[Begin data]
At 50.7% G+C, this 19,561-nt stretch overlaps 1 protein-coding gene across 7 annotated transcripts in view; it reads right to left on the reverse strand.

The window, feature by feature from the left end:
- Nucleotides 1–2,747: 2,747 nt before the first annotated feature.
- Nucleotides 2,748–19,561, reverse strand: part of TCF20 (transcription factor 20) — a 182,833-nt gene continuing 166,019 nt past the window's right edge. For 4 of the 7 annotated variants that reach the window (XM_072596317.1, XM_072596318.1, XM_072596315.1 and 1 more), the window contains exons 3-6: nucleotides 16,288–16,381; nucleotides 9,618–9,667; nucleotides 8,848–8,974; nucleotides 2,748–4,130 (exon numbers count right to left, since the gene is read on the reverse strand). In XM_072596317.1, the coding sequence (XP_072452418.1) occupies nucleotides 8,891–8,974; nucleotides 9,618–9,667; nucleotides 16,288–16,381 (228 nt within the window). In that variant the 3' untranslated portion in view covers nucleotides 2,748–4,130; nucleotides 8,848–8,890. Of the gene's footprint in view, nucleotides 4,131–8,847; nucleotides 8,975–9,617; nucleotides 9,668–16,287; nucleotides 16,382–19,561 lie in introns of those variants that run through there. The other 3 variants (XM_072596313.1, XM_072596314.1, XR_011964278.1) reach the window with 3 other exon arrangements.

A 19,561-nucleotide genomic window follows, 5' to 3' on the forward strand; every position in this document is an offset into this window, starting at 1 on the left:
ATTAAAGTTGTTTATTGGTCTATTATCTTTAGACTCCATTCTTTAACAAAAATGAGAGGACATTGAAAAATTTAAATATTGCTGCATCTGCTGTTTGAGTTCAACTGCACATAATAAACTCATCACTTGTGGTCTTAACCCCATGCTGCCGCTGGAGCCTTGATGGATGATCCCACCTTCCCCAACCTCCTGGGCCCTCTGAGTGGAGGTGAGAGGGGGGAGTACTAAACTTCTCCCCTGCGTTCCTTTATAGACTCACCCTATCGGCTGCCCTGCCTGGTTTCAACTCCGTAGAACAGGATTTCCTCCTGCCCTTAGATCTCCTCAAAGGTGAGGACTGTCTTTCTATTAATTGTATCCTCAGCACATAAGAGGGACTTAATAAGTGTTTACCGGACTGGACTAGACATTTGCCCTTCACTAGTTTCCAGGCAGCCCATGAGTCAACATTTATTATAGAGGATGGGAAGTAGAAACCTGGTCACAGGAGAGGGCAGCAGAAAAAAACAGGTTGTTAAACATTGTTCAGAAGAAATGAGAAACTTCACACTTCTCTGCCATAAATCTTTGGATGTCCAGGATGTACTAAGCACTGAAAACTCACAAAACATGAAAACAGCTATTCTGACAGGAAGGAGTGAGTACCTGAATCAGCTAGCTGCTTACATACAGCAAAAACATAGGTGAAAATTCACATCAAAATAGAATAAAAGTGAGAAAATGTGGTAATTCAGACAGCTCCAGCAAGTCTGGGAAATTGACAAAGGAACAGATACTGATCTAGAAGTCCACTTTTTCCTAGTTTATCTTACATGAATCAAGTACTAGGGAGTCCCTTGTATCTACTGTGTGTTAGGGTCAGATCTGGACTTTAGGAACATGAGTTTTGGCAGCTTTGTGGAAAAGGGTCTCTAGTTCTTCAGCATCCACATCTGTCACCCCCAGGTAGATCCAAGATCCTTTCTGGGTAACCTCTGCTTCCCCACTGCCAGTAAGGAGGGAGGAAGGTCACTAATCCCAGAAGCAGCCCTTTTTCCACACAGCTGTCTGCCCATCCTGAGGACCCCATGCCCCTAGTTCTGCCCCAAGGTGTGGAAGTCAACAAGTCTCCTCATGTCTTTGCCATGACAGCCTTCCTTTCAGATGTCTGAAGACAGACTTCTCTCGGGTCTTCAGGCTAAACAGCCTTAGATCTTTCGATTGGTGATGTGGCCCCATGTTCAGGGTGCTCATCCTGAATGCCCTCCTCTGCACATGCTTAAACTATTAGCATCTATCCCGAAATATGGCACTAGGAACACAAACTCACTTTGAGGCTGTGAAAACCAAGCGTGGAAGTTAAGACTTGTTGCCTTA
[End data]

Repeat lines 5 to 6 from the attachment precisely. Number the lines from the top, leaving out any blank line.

A 19,561-nucleotide genomic window follows, 5' to 3' on the forward strand; every position in this document is an offset into this window, starting at 1 on the left:
ATTAAAGTTGTTTATTGGTCTATTATCTTTAGACTCCATTCTTTAACAAAAATGAGAGGACATTGAAAAATTTAAATATTGCTGCATCTGCTGTTTGAGTTCAACTGCACATAATAAACTCATCACTTGTGGTCTTAACCCCATGCTGCCGCTGGAGCCTTGATGGATGATCCCACCTTCCCCAACCTCCTGGGCCCTCTGAGTGGAGGTGAGAGGGGGGAGTACTAAACTTCTCCCCTGCGTTCCTTTATAGACTCACCCTATCGGCTGCCCTGCCTGGTTTCAACTCCGTAGAACAGGATTTCCTCCTGCCCTTAGATCTCCTCAAAGGTGAGGACTGTCTTTCTATTAATTGTATCCTCAGCACATAAGAGGGACTTAATAAGTGTTTACCGGACTGGACTAGACATTTGCCCTTCACTAGTTTCCAGGCAGCCCATGAGTCAACATTTATTATAGAGGATGGGAAGTAGAAACCTGGTCACAGGAGAGGGCAGCAGAAAAAAACAGGTTGTTAAACATTGTTCAGAAGAAATGAGAAACTTCACACTTCTCTGCCATAAATCTTTGGATGTCCAGGATGTACTAAGCACTGAAAACTCACAAAACATGAAAACAGCTATTCTGACAGGAAGGAGTGAGTACCTGAATCAGCTAGCTGCTTACATACAGCAAAAACATAGGTGAAAATTCACATCAAAATAGAATAAAAGTGAGAAAATGTGGTAATTCAGACAGCTCCAGCAAGTCTGGGAAATTGACAAAGGAACAGATACTGATCTAGAAGTCCACTTTTTCCTAGTTTATCTTACATGAATCAAGTACTAGGGAGTCCCTTGTATCTACTGTGTGTTAGGGTCAGATCTGGACTTTAGGAACATGAGTTTTGGCAGCTTTGTGGAAAAGGGTCTCTAGTTCTTCAGCATCCACATCTGTCACCCCCAGGTAGATCCAAGATCCTTTCTGGGTAACCTCTGCTTCCCCACTGCCAGTAAGGAGGGAGGAAGGTCACTAATCCCAGAAGCAGCCCTTTTTCCACACAGCTGTCTGCCCATCCTGAGGACCCCATGCCCCTAGTTCTGCCCCAAGGTGTGGAAGTCAACAAGTCTCCTCATGTCTTTGCCATGACAGCCTTCCTTTCAGATGTCTGAAGACAGACTTCTCTCGGGTCTTCAGGCTAAACAGCCTTAGATCTTTCGATTGGTGATGTGGCCCCATGTTCAGGGTGCTCATCCTGAATGCCCTCCTCTGCACATGCTTAAACTATTAGCATCTATCCCGAAATATGGCACTAGGAACACAAACTCACTTTGAGGCTGTGAAAACCAAGCGTGGAAGTTAAGACTTGTTGCCTTA